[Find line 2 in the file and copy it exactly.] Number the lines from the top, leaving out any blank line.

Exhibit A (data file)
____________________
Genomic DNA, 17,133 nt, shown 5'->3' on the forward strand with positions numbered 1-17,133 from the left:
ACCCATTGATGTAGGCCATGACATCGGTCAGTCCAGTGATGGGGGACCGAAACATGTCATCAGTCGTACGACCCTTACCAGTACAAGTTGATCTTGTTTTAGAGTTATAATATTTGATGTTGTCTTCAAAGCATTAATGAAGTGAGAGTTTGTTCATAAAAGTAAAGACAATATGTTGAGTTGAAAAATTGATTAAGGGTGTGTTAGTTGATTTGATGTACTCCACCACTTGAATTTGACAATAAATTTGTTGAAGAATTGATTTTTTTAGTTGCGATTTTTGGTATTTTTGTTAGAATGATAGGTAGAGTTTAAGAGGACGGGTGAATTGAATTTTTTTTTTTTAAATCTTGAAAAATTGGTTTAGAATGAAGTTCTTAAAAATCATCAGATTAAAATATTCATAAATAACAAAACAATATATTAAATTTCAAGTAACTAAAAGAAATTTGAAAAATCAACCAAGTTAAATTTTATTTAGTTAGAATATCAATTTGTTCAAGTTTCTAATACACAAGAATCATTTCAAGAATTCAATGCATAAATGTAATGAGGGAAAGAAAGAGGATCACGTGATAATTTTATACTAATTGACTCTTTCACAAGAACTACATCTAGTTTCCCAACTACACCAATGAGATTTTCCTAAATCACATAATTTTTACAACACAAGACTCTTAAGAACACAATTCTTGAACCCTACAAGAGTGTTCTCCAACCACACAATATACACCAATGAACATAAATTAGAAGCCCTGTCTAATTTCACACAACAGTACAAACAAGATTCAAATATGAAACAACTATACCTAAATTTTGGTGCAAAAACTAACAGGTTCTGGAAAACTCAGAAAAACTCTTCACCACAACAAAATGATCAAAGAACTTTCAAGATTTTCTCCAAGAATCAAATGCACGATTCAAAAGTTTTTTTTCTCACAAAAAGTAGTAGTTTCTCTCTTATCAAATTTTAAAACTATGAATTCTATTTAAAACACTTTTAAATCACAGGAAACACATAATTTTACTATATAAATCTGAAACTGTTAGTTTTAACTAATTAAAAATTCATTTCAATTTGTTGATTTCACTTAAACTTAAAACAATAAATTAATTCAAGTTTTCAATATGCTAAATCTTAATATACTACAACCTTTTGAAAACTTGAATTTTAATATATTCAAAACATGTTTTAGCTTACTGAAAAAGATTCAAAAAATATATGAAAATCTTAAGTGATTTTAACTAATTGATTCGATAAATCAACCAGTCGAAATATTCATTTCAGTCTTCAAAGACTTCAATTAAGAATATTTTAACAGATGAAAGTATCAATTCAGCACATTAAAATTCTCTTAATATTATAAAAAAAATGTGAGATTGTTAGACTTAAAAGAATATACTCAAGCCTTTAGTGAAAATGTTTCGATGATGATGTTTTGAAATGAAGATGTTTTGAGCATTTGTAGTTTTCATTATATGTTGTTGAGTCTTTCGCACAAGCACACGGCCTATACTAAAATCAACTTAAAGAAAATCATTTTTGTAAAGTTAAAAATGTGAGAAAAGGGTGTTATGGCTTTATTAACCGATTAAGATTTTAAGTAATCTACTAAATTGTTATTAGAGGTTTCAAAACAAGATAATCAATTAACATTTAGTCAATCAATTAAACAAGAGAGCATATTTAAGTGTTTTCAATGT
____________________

ACCCATTGATGTAGGCCATGACATCGGTCAGTCCAGTGATGGGGGACCGAAACATGTCATCAGTCGTACGACCCTTACCAGTACAAGTTGATCTTGTTTTAGAGTTATAATATTTGATGTTGTCTTCAAAGCATTAATGAAGTGAGAGTTTGTTCATAAAAGTAAAGACAATATGTTGAGTTGAAAAATTGATTAAGGGTGTGTTAGTTGATTTGATGTACTCCACCACTTGAATTTGACAATAAATTTGTTGAAGAATTGATTTTTTTAGTTGCGATTTTTGGTATTTTTGTTAGAATGATAGGTAGAGTTTAAGAGGACGGGTGAATTGAATTTTTTTTTTTTAAATCTTGAAAAATTGGTTTAGAATGAAGTTCTTAAAAATCATCAGATTAAAATATTCATAAATAACAAAACAATATATTAAATTTCAAGTAACTAAAAGAAATTTGAAAAATCAACCAAGTTAAATTTTATTTAGTTAGAATATCAATTTGTTCAAGTTTCTAATACACAAGAATCATTTCAAGAATTCAATGCATAAATGTAATGAGGGAAAGAAAGAGGATCACGTGATAATTTTATACTAATTGACTCTTTCACAAGAACTACATCTAGTTTCCCAACTACACCAATGAGATTTTCCTAAATCACATAATTTTTACAACACAAGACTCTTAAGAACACAATTCTTGAACCCTACAAGAGTGTTCTCCAACCACACAATATACACCAATGAACATAAATTAGAAGCCCTGTCTAATTTCACACAACAGTACAAACAAGATTCAAATATGAAACAACTATACCTAAATTTTGGTGCAAAAACTAACAGGTTCTGGAAAACTCAGAAAAACTCTTCACCACAACAAAATGATCAAAGAACTTTCAAGATTTTCTCCAAGAATCAAATGCACGATTCAAAAGTTTTTTTTCTCACAAAAAGTAGTAGTTTCTCTCTTATCAAATTTTAAAACTATGAATTCTATTTAAAACACTTTTAAATCACAGGAAACACATAATTTTACTATATAAATCTGAAACTGTTAGTTTTAACTAATTAAAAATTCATTTCAATTTGTTGATTTCACTTAAACTTAAAACAATAAATTAATTCAAGTTTTCAATATGCTAAATCTTAATATACTACAACCTTTTGAAAACTTGAATTTTAATATATTCAAAACATGTTTTAGCTTACTGAAAAAGATTCAAAAAATATATGAAAATCTTAAGTGATTTTAACTAATTGATTCGATAAATCAACCAGTCGAAATATTCATTTCAGTCTTCAAAGACTTCAATTAAGAATATTTTAACAGATGAAAGTATCAATTCAGCACATTAAAATTCTCTTAATATTATAAAAAAAATGTGAGATTGTTAGACTTAAAAGAATATACTCAAGCCTTTAGTGAAAATGTTTCGATGATGATGTTTTGAAATGAAGATGTTTTGAGCATTTGTAGTTTTCATTATATGTTGTTGAGTCTTTCGCACAAGCACACGGCCTATACTAAAATCAACTTAAAGAAAATCATTTTTGTAAAGTTAAAAATGTGAGAAAAGGGTGTTATGGCTTTATTAACCGATTAAGATTTTAAGTAATCTACTAAATTGTTATTAGAGGTTTCAAAACAAGATAATCAATTAACATTTAGTCAATCAATTAAACAAGAGAGCATATTTAAGTGTTTTCAATGT